CORVALLIS, Ore. – Oregon State University’s Weatherford Hall, home of the Austin Entrepreneurship Program, has become certified as a “green” building by the Leadership in Energy and Environmental Design program, or LEED. The 1928 building is the first residential building on the OSU campus to receive this designation.

A program of the U.S. Green Building Council, LEED is a voluntary national standard for developing environmentally sustainable buildings.

Kelley Engineering Center is the only other completed building at OSU that is LEED certified. It is certified gold, the second highest rating. According to Brandon Trelstad, campus sustainability coordinator, all future capital construction projects at OSU, including new buildings and major remodels, will be LEED certified silver or equivalent.

"Weatherford Hall is a place where our students eat, live, learn, and socialize,” said College of Business Dean Ilene Kleinsorge. “Being LEED certified is consistent with the building’s role as a model for sustainable development in not only physical facilities but also a model for living including a collaborative, interdisciplinary, and innovation program.”

LEED is the nationally accepted benchmark for the design, construction, and operation of high performance green buildings. Five key areas are looked at for obtaining this certification: sustainable site development, water savings, energy efficiency, materials selection, and indoor environmental quality.

“In order to get certified by LEED, you really have to engage in this process from the beginning as the building construction or renovation is being designed,” said Tom Scheuermann, director of University Housing & Dining Services at OSU.

Although Weatherford Hall was built in 1928, it underwent a $20 million renovation in 2004, thanks in part to a donation by Ken and Joan Austin. Now the building houses nearly 300 students in what is the largest residential entrepreneurship program in the country.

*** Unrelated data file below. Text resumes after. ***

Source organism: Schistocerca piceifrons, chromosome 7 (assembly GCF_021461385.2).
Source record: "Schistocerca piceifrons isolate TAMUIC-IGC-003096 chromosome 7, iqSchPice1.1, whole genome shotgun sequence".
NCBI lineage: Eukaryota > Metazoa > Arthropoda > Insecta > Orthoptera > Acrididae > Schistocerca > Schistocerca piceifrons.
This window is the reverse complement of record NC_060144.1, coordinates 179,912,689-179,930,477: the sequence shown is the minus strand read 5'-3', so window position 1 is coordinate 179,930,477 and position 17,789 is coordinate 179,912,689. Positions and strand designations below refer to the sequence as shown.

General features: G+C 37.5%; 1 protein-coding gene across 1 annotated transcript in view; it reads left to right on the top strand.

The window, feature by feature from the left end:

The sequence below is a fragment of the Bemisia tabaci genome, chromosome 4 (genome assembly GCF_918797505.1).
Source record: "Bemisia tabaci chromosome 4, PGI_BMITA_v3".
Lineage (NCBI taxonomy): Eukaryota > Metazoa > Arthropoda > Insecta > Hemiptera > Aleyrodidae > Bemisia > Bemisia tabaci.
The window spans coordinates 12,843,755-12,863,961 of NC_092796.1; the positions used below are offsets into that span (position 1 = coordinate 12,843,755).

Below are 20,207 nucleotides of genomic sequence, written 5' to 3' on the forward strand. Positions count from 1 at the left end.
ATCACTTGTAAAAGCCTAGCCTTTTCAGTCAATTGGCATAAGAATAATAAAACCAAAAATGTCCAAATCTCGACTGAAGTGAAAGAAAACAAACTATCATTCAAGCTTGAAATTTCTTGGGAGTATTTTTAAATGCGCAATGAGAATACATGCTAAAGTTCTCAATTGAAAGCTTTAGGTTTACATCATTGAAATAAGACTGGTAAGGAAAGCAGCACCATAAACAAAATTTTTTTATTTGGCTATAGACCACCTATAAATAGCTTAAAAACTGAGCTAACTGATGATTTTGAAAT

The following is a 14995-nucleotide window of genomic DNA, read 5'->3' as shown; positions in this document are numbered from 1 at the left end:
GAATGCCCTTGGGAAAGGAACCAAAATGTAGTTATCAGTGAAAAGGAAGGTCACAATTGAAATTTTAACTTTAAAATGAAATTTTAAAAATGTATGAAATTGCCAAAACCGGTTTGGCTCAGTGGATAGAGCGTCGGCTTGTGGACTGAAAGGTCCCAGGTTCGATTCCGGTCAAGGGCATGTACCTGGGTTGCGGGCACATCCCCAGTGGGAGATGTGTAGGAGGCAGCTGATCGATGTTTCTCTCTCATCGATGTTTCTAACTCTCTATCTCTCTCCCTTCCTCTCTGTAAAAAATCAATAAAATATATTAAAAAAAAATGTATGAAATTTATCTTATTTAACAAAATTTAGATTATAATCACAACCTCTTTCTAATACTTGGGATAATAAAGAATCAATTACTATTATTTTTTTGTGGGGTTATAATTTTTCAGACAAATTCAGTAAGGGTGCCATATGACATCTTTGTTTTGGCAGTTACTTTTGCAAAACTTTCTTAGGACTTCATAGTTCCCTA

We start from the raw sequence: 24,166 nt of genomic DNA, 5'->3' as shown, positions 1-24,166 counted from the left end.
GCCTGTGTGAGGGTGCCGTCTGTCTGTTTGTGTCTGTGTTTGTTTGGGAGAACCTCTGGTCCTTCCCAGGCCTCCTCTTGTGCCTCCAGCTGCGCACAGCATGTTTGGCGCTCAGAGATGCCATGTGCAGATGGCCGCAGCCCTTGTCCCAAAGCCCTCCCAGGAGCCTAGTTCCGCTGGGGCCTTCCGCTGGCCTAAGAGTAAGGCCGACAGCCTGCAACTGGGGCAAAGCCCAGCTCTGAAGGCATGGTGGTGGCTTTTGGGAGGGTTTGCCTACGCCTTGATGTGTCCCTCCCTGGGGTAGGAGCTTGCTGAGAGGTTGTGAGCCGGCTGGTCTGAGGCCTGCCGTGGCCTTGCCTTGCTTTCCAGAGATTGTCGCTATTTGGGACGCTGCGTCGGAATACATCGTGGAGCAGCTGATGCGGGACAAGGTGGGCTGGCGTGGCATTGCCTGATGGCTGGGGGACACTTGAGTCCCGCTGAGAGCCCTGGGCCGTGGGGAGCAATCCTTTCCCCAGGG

Scheuermann said the goal during the remodel was to make Weatherford as “green” as possible, from the materials used to remodel the building, to how the site was prepared and what was done with the leftover materials.

Some of the key factors in Weatherford receiving a LEED certification include:

• Using low-impact, environmentally-friendly materials for paint, adhesives and carpet;

• Building the ventilation, electrical systems, heating and plumbing to be as efficient as possible;

• At least 75 percent of the building materials were recycled. In one case, an old dining center that had been attached to Weatherford in 1959 was torn down. The concrete was chopped into small pieces, which were used to fill in the basement floor;

• Native plants and trees were planted. And in the front lawn of Weatherford, “eco-lawn” was planted. Eco-lawn was developed by OSU researcher Tom Cook and is a mixture of grasses, flowers, and herbs that looks like grass, but is weed resistant and needs less water.

Scheuermann said making Weatherford a more sustainable building not only makes financial sense in terms of energy savings, but it serves as an educational model for the students and faculty who live in the building.

“It is an educational opportunity for students and it is in keeping with the College of Business, our department, and the university’s sustainability goals.”

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Tom Scheuermann,